A P Mitra practical professor
A P MITRA (1927-2007)
In the early 1990s, the US Environmental Protection Agency had come out with a report incriminating Indian rice fields of emitting 38.6 million tonnes of methane per year and thus adding to global warming. A P Mitra, the then director general of the Council of Scientific and Industrial Research (CSIR), proved the calculations wrong and showed that India emitted four million tonnes of methane per year. Mitra, who demonstrated that it was the West that was responsible for global warming, passed away on September 3.
Mitra was awarded the Padma Bhusan in 1989 for his contributions to Indian science. He had stressed that India should get its act right on climate change research. "Global change needs to be a specific topic in the next five-year plan. There should be sustained research on emission inventory and projection of policy measures,' he had said in an interview with Down to Earth on April 20, 2007.He felt the Intergovernmental Panel on Climate Change was far behind in its research.
Known to be assertive, Mitra combined the qualities of an administrator and a scientist well in his tenure as director of the National Physical Laboratory and director general, csir. He was also the chief of the Monsoon Asia Integrated Regional Study programme in India. He was also the doyen of upper atmospheric research.
His work on cosmic radio noise for studying the upper atmosphere led to a series of discoveries in ionosphere, solar physics and cosmic rays. Mitra was the driving force of the Indian programme of the International Geophysical Year, 1957-58, International Quiet Sun Year, 1964-65, and other such programmes.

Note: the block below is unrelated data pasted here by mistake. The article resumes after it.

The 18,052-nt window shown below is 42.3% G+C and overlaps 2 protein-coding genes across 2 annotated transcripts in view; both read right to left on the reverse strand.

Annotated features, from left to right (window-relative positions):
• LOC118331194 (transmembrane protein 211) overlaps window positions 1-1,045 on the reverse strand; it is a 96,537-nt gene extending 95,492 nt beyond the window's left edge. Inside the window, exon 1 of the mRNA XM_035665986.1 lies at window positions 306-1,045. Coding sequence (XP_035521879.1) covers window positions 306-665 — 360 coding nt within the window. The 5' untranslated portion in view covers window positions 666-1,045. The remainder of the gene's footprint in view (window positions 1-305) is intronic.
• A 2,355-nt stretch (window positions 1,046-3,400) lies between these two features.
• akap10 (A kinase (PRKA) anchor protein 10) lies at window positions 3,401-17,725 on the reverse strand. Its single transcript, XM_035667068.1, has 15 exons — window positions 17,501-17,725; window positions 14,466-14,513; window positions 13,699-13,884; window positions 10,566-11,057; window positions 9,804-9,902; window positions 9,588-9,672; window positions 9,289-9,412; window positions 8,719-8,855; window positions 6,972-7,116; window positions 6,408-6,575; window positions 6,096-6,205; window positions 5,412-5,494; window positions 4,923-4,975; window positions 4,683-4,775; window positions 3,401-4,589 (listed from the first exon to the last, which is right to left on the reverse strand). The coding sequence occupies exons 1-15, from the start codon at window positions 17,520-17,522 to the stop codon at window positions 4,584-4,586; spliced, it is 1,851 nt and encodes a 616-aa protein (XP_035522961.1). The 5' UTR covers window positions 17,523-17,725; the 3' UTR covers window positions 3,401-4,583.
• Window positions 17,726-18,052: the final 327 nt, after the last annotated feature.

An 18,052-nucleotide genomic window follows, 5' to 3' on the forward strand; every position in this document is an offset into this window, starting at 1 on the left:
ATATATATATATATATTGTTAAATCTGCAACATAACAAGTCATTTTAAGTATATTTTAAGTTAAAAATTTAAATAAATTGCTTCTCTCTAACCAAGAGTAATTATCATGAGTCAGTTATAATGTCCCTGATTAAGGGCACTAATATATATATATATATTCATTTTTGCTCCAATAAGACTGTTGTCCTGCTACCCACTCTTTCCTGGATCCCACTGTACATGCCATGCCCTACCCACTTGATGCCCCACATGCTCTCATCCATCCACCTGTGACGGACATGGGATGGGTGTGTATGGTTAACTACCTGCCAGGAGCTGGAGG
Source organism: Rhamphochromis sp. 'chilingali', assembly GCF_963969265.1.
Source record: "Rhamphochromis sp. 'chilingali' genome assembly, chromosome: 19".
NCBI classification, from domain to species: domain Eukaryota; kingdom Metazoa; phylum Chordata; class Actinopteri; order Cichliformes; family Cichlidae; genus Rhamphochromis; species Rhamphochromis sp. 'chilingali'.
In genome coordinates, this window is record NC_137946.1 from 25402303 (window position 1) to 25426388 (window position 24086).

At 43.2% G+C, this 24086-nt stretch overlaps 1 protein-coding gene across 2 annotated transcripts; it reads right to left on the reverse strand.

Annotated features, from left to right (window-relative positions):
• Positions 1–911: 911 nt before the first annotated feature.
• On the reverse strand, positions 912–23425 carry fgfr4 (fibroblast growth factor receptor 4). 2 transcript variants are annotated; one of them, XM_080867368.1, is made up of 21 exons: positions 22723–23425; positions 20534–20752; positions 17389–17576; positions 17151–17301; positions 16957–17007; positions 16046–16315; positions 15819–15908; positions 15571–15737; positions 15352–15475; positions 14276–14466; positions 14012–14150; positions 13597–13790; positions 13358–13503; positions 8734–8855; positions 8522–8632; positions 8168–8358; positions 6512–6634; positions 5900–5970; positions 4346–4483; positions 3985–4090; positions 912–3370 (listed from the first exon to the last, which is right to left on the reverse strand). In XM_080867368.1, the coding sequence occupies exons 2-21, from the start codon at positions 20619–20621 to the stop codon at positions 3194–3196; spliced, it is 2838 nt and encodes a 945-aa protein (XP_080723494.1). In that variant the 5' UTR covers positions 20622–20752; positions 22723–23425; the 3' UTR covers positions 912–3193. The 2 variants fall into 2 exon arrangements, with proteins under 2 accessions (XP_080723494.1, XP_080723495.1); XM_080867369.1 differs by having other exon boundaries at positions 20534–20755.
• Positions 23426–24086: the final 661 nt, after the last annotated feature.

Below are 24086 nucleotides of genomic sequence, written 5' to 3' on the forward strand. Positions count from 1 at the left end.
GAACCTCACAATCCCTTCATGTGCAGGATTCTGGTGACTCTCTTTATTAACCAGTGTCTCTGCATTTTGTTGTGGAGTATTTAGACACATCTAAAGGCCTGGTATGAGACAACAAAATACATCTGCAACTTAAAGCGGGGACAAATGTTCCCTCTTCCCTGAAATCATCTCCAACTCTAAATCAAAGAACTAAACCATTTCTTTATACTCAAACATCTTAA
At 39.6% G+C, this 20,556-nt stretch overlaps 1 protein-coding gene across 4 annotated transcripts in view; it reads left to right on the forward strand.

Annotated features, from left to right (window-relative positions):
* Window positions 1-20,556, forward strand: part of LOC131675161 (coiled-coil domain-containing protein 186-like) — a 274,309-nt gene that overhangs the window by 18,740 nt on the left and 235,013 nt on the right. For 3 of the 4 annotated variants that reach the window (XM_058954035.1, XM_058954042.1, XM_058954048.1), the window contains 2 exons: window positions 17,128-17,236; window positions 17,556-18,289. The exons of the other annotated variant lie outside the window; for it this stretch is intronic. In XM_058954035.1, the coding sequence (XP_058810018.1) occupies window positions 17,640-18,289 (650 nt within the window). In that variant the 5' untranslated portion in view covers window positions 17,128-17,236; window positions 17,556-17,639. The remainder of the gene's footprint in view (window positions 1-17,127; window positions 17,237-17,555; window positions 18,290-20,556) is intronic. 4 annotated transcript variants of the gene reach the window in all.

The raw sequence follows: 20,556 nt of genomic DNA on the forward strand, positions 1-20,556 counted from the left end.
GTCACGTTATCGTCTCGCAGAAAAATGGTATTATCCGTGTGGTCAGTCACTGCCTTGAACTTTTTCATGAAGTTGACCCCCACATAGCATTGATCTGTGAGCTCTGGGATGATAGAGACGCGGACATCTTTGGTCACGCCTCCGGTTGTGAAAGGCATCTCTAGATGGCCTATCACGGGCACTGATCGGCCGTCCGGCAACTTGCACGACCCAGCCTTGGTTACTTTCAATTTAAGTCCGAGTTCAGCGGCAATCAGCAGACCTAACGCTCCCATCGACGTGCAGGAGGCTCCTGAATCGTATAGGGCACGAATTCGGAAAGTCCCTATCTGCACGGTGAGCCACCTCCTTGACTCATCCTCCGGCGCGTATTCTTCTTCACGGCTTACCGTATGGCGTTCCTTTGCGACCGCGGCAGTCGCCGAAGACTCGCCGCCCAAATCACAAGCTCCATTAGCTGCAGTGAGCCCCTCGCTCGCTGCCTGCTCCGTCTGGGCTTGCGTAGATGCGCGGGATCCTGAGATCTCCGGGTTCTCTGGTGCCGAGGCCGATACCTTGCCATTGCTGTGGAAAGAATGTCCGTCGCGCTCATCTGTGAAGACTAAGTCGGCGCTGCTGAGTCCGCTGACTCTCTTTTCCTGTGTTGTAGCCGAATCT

Mitra also introduced tropospheric radio research in India in the 1970s, and contributed significantly to major improvements in radio communication capabilities in the country. He developed an ionospheric prediction system that has supported broadcasting and point-to-point communication systems over the past three decades, provided reference data base for radio communication over frequencies, developed a scientific base for performance analysis and for estimation of radar target errors, established an International Radio and Geophysical Warning Centre serving India, Middle East and South East Asia, and established one of the most extensive radio flare detection systems.
"We lay too much emphasis on academic excellence in student life. We should see how a researcher fares and stop looking for just rank holders,' he had said time and again.